Google are warning business owners, including hotel and B&B owners, that “fake glowing testimonies” written by reputation management companies on Google+ Local pages will be taken down.
Google+ Local used to just be called Google Places. It’s essentially just normal Google search with a location slant. These local search results appear anytime an online user combines a search item with a geographical modifier, i.e., “B&B York.” The results appear as a listing and as pins on a map. They are sorted by their relevance, which is determined by how close each B&B is to your current location when you search.
One of the issues we return to time and again on theBandBer is online reviews. They’ve come to dominate the thoughts of many accommodation providers. The good ones give you a warm glow. The bad ones keep you awake at night. The fake ones send you into a rage.
When we first started covering this topic, there was relatively little good, consistent advice out there on how best to respond to feedback on review sites like TripAdvisor and various social media channels. With this in mind, we’ve frequently tried to offer helpful tips ourselves, in order to bring some clarity to the issue.
You may remember us mentioning a while back that the UK’s Advertising Standards Agency ordered TripAdvisor to remove the phrase “reviews you can trust” from its homepage. After many frustrating years for hotel and B&B owners, the issue of authenticity does seem to be getting more mainstream attention.
Now, one of the largest hotel companies in the world is taking matters into its own hands, by verifying all (unmediated) reviews on its own sites against a database of actual bookings.
Every B&B owner knows that the world of online reviews in a complex one, fraught with possibilities and anxieties in equal measure. Some accommodation providers have been given a terrific visibility/sales boost by excellent online feedback. Others (like this one) have suffered from malicious fake reviews. And some have tried to game the system by creating fake reviews of their own.
A former hotelier and now a specialist in online reputation management, Daniel Edward Craig is always astute and articulate. In a recent guest article for Hospitality.net, he raised the interesting issue of whether or not coming first in your local area on TripAdvisor is necessarily always a good thing. It could, of course, mean that your B&B is – like Mary Poppins – practically perfect in every way. But it might also mean that it’s… well, a bit too much of a bargain.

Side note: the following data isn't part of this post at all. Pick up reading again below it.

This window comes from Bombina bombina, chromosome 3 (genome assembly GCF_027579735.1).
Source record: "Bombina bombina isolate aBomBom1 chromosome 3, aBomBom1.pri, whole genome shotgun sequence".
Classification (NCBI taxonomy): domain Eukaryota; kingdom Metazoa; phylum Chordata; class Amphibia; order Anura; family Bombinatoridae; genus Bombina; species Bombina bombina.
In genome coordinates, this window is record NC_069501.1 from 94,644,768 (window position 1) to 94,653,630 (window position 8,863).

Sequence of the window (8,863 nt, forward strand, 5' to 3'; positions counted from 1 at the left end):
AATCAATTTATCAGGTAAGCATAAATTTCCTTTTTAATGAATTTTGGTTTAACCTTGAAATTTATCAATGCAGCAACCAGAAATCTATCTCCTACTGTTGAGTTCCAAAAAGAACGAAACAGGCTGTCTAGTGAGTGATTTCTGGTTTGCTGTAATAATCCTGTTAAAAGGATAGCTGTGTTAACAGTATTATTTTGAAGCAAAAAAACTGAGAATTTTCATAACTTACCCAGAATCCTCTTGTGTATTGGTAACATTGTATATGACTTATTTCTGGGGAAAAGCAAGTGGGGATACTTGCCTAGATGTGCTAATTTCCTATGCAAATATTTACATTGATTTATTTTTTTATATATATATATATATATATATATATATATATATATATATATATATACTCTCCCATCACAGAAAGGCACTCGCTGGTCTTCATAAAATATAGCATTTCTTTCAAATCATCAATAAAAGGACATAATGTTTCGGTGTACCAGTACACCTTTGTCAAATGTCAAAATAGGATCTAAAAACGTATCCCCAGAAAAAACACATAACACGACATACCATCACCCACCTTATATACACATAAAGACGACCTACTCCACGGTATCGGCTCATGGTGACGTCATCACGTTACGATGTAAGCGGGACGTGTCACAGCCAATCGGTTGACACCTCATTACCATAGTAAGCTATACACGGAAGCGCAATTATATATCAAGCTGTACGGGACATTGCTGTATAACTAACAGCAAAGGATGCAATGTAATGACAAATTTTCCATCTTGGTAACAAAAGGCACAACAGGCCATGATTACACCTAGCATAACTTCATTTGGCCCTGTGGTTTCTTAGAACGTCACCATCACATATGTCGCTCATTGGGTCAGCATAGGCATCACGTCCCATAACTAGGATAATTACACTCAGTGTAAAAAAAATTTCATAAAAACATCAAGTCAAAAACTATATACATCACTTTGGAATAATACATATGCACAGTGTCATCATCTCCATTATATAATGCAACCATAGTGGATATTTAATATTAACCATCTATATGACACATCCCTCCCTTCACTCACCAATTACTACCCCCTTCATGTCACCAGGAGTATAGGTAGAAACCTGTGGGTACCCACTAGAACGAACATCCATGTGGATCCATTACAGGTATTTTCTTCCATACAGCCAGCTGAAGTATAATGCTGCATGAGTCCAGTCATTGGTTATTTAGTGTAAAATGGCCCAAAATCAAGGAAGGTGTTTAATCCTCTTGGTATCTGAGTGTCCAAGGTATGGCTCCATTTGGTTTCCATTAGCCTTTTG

In what may be described as a very qualified victory, a B&B owner in Scotland’s Outer Hebrides has won the right to sue TripAdvisor in his native country for allegedly publishing fake reviews.
Back in August, it was reported that Richard Gollin, owner of the Baile na Cille B&B on the Isle of Lewis, had launched a small claims action at Stornoway Sheriff Court over what he said were ‘false and malicious’ criticisms. Mr Gollin claimed that these ‘fake’ criticisms had cost him valuable bookings of around £2,000 and that TripAdvisor had ignored him when he asked it to remove some postings. The guesthouse, officially rated on TripAdvisor as “#1 of 1 Timsgarry B&B and Inns” in Timsgarry, Lewis, currently has 58 reviews, 37 of which rate it as “excellent.”
Back in 2010, a UK reputation management firm called Kwikchex launched a campaign against TripAdvisor for publishing allegedly libellous anonymous reviews about hotels. In particular, it has been working with the Advertising Standards Agency to demonstrate how unverified reviews sites can be abused. However Tennessee judge recently ruled that there was no defamation caused by TripAdvisor including the Grand Resort, Pigeon Forge on its 2011 “Dirtiest Hotels” list: “It does not appear to the Court that a reasonable person could believe that TripAdvisor’s article reflected anything more than the opinions of TripAdvisor’s millions of online users.”
As reported by EyeForTravel, there was a big marketing, mobile and social media conference (read: digital bun fight) held in Amsterdam the other day. Attendees included four of the world’s biggest travel brands: Disney, KLM, Expedia and the Wyndham hotel group. They talked about how to get customers to your website and how to encourage them to book direct with you. Some of what they said was couched in the usual dismal marketing-speak (e.g. your website should be “platform and browser agnostic”, which just means that it should work on mobiles and different types of browser, like Firefox and Chrome.)
Like most visual aspects of life, a bed and breakfast’s website is very much a personal thing. That said, there are certain practical additions that are absolutely necessary to ensure you give yourself the best chance of getting extra bookings. Here are a few strategies that – if done well – can make a real difference.
1. Great images help your customers relate to your B&B. These are so important it’s worth considering getting them done professionally. Start by identifying what customers like or love about your property and then try to capture that in images. For example, make a note if you really want to show a particular aspect of your property or area that is seasonal: it could be bluebells, a certain shrub in full flower or the autumn leaves in woodland nearby. Never underestimate the power of these images as they really speak to us on a deeper emotional level.
There’s an interesting new article on EyeForTravel about the methods accommodation owners are using to keep customers on their own sites and prevent them gravitating away to OTA sites like Booking.com and review sites like TripAdvisor. It may be focused on hotel groups, but its lessons are equally applicable to B&Bs: